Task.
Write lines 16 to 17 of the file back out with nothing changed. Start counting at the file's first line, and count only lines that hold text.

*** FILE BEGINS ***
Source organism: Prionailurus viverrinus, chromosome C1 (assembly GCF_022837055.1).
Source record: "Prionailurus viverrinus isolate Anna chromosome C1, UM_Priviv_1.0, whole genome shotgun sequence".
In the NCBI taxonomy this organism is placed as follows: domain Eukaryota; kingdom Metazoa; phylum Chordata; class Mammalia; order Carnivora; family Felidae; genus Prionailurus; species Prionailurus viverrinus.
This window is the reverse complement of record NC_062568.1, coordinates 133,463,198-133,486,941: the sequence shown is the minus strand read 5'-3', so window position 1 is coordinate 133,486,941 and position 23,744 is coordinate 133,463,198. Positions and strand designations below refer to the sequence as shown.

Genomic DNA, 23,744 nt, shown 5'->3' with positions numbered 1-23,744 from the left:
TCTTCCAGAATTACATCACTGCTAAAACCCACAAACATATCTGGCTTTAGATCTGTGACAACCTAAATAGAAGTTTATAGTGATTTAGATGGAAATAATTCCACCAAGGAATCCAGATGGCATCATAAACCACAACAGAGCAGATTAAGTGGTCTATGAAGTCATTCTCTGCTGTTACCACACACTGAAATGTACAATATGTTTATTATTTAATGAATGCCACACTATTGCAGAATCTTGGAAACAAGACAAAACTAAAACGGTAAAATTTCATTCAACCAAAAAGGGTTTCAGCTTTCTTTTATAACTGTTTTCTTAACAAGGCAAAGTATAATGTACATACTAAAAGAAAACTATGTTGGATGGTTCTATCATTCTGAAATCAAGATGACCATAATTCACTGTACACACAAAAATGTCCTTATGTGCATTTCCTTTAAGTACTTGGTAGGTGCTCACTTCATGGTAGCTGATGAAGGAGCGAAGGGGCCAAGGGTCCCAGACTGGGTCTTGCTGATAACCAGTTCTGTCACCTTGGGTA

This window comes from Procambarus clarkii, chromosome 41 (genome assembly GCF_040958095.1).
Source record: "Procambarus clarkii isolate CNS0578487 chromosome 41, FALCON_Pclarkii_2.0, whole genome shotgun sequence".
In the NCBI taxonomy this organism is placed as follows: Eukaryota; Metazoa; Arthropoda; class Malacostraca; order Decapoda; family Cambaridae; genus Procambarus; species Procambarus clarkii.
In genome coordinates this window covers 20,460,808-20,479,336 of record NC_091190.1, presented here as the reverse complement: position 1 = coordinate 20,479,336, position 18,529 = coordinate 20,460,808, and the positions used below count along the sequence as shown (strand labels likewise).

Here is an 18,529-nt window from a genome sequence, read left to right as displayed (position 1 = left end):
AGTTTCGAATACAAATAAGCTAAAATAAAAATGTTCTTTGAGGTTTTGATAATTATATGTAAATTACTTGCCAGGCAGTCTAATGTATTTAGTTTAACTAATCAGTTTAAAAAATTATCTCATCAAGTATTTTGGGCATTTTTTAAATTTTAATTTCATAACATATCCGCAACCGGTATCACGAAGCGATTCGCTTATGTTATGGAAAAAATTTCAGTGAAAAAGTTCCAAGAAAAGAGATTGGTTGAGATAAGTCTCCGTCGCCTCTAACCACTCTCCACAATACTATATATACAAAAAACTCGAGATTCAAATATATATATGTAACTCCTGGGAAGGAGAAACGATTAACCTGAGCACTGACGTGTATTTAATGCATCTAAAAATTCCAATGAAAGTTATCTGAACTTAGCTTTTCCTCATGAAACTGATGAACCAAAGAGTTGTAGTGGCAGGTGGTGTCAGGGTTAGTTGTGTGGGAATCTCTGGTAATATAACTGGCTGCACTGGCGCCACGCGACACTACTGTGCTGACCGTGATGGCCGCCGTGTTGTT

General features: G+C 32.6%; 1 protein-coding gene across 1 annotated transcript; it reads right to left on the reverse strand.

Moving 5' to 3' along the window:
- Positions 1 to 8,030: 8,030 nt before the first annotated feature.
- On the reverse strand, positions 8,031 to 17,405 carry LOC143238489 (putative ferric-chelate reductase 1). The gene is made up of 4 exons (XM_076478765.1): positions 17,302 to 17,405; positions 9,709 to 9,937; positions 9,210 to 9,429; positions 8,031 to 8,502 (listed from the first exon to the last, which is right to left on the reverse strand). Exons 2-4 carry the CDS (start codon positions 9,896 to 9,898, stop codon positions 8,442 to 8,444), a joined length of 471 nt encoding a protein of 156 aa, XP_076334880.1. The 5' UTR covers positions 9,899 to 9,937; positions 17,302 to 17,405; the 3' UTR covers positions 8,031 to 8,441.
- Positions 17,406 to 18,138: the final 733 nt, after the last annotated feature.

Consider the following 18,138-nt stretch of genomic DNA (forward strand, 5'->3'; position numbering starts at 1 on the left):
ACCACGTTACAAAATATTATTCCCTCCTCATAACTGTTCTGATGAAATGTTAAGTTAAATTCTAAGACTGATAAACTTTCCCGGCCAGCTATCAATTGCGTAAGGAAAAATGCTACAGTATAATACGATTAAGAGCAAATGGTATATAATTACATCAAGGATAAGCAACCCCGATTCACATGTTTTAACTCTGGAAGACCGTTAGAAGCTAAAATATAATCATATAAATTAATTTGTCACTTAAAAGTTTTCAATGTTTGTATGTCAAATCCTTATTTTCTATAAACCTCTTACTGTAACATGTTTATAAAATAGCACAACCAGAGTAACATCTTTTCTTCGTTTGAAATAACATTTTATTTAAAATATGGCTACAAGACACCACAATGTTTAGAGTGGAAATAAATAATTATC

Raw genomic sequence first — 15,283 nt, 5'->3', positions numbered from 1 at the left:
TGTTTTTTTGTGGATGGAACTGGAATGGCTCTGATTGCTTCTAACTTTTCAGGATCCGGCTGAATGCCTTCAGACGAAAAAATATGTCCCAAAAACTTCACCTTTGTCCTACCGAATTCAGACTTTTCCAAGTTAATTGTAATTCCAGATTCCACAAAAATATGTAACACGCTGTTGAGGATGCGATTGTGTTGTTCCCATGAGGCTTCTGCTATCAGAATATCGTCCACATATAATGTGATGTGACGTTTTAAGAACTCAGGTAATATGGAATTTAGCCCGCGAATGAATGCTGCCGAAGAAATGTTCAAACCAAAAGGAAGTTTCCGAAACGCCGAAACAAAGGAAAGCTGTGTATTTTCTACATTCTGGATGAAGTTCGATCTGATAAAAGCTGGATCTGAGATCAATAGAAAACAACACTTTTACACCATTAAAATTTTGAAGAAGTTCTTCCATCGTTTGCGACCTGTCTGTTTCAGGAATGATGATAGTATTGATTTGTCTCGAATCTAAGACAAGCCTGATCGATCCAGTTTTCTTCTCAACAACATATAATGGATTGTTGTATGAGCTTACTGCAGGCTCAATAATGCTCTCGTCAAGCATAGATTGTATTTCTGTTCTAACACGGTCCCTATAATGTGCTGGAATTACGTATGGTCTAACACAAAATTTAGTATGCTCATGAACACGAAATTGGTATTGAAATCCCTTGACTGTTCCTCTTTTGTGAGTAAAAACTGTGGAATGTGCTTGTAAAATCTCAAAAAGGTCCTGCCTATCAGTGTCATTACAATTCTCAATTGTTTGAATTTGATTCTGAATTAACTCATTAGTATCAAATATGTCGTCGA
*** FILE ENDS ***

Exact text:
- On the reverse strand, positions 8,031 to 17,405 carry LOC143238489 (putative ferric-chelate reductase 1). The gene is made up of 4 exons (XM_076478765.1): positions 17,302 to 17,405; positions 9,709 to 9,937; positions 9,210 to 9,429; positions 8,031 to 8,502 (listed from the first exon to the last, which is right to left on the reverse strand). Exons 2-4 carry the CDS (start codon positions 9,896 to 9,898, stop codon positions 8,442 to 8,444), a joined length of 471 nt encoding a protein of 156 aa, XP_076334880.1. The 5' UTR covers positions 9,899 to 9,937; positions 17,302 to 17,405; the 3' UTR covers positions 8,031 to 8,441.
- Positions 17,406 to 18,138: the final 733 nt, after the last annotated feature.